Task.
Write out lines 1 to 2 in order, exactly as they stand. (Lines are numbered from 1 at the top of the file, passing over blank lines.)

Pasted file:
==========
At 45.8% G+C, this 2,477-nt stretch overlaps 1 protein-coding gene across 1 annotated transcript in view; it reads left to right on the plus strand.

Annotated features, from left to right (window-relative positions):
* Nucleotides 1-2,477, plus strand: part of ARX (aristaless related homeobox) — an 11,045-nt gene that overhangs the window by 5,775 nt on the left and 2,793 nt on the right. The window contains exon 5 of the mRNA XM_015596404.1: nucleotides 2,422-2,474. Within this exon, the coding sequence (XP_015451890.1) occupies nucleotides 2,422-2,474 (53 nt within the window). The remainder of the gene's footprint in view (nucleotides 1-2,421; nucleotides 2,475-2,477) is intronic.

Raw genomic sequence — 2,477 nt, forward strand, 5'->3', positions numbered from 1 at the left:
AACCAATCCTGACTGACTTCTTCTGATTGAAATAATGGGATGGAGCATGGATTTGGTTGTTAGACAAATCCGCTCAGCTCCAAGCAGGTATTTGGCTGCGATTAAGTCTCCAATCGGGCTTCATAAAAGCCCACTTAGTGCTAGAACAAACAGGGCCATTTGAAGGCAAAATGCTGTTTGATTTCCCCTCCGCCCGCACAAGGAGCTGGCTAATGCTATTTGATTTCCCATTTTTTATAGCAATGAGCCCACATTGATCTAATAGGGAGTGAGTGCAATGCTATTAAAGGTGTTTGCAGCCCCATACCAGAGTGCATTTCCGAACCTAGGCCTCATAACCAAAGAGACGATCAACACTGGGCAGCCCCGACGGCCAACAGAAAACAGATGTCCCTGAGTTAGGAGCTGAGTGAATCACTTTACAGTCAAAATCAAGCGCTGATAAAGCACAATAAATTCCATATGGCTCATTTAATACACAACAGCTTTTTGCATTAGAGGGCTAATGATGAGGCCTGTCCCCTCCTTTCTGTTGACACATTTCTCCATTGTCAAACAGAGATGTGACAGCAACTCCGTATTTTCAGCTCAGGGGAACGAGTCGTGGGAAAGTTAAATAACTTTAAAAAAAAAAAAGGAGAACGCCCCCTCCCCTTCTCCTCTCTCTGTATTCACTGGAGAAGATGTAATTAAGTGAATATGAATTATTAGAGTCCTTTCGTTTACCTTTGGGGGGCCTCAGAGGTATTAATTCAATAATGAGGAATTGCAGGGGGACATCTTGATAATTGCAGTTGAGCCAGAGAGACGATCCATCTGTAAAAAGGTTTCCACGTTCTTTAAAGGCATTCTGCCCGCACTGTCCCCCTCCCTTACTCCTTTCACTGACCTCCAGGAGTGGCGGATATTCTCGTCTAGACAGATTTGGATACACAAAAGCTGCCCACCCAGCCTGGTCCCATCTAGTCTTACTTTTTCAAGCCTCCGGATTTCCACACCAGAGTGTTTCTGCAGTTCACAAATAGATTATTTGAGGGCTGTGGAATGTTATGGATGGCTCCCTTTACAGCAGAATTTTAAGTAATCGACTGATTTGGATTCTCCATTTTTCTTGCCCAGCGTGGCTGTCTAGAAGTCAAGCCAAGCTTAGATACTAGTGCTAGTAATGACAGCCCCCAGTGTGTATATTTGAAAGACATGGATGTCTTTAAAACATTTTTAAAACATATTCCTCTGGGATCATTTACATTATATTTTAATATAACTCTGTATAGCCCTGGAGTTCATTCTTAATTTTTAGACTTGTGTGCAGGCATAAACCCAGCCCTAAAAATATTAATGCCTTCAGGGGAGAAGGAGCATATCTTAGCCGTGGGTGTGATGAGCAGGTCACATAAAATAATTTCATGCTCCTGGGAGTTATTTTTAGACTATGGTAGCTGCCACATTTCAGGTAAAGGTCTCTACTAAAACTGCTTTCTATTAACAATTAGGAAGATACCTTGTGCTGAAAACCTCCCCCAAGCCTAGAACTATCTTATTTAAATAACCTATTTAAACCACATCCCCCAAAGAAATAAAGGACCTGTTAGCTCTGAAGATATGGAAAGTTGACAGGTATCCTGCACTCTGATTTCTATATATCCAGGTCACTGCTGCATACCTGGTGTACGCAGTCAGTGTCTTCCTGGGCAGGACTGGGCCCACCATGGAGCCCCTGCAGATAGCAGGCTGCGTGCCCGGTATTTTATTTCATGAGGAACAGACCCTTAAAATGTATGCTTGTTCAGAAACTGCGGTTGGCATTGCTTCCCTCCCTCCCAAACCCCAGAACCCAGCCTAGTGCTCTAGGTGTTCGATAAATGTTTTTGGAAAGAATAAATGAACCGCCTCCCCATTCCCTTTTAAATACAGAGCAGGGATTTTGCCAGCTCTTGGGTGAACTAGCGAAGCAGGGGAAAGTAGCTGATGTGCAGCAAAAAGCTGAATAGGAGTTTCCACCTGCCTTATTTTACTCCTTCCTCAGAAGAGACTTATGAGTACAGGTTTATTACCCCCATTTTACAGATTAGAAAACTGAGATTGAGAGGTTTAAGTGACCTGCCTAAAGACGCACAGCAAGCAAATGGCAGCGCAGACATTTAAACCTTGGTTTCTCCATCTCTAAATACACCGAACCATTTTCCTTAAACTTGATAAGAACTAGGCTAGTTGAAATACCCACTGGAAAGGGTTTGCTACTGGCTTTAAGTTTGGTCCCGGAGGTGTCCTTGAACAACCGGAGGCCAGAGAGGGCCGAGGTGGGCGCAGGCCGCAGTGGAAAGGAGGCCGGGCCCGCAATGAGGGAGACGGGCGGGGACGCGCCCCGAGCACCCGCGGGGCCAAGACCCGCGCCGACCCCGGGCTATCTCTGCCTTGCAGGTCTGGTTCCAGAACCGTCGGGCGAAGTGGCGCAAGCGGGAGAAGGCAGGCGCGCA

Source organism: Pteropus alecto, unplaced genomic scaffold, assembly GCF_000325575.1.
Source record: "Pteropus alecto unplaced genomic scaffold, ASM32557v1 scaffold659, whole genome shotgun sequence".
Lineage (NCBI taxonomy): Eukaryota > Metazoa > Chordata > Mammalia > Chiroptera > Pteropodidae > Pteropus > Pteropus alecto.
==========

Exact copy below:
At 45.8% G+C, this 2,477-nt stretch overlaps 1 protein-coding gene across 1 annotated transcript in view; it reads left to right on the plus strand.

Annotated features, from left to right (window-relative positions):